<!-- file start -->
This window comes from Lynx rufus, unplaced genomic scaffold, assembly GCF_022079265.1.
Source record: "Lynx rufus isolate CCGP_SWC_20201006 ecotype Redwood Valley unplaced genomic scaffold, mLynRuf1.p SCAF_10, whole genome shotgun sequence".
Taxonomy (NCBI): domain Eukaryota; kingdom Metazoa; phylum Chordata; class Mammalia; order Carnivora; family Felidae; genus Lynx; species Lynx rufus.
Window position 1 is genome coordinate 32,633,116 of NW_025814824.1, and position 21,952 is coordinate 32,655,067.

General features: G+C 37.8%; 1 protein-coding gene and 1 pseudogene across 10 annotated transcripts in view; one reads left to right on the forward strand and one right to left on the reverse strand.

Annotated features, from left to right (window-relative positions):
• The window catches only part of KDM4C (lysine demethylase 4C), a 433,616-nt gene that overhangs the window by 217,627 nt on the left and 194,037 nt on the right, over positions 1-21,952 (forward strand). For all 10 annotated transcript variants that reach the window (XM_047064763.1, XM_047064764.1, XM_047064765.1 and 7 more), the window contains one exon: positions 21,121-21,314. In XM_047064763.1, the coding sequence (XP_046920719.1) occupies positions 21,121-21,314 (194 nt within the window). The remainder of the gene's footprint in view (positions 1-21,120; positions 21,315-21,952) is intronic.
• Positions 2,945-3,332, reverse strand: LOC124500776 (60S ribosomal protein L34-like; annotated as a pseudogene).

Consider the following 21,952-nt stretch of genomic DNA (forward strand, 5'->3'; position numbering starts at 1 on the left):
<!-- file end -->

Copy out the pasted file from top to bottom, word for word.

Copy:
This window comes from Lynx rufus, unplaced genomic scaffold, assembly GCF_022079265.1.
Source record: "Lynx rufus isolate CCGP_SWC_20201006 ecotype Redwood Valley unplaced genomic scaffold, mLynRuf1.p SCAF_10, whole genome shotgun sequence".
Taxonomy (NCBI): domain Eukaryota; kingdom Metazoa; phylum Chordata; class Mammalia; order Carnivora; family Felidae; genus Lynx; species Lynx rufus.
Window position 1 is genome coordinate 32,633,116 of NW_025814824.1, and position 21,952 is coordinate 32,655,067.

General features: G+C 37.8%; 1 protein-coding gene and 1 pseudogene across 10 annotated transcripts in view; one reads left to right on the forward strand and one right to left on the reverse strand.

Annotated features, from left to right (window-relative positions):
• The window catches only part of KDM4C (lysine demethylase 4C), a 433,616-nt gene that overhangs the window by 217,627 nt on the left and 194,037 nt on the right, over positions 1-21,952 (forward strand). For all 10 annotated transcript variants that reach the window (XM_047064763.1, XM_047064764.1, XM_047064765.1 and 7 more), the window contains one exon: positions 21,121-21,314. In XM_047064763.1, the coding sequence (XP_046920719.1) occupies positions 21,121-21,314 (194 nt within the window). The remainder of the gene's footprint in view (positions 1-21,120; positions 21,315-21,952) is intronic.
• Positions 2,945-3,332, reverse strand: LOC124500776 (60S ribosomal protein L34-like; annotated as a pseudogene).

Consider the following 21,952-nt stretch of genomic DNA (forward strand, 5'->3'; position numbering starts at 1 on the left):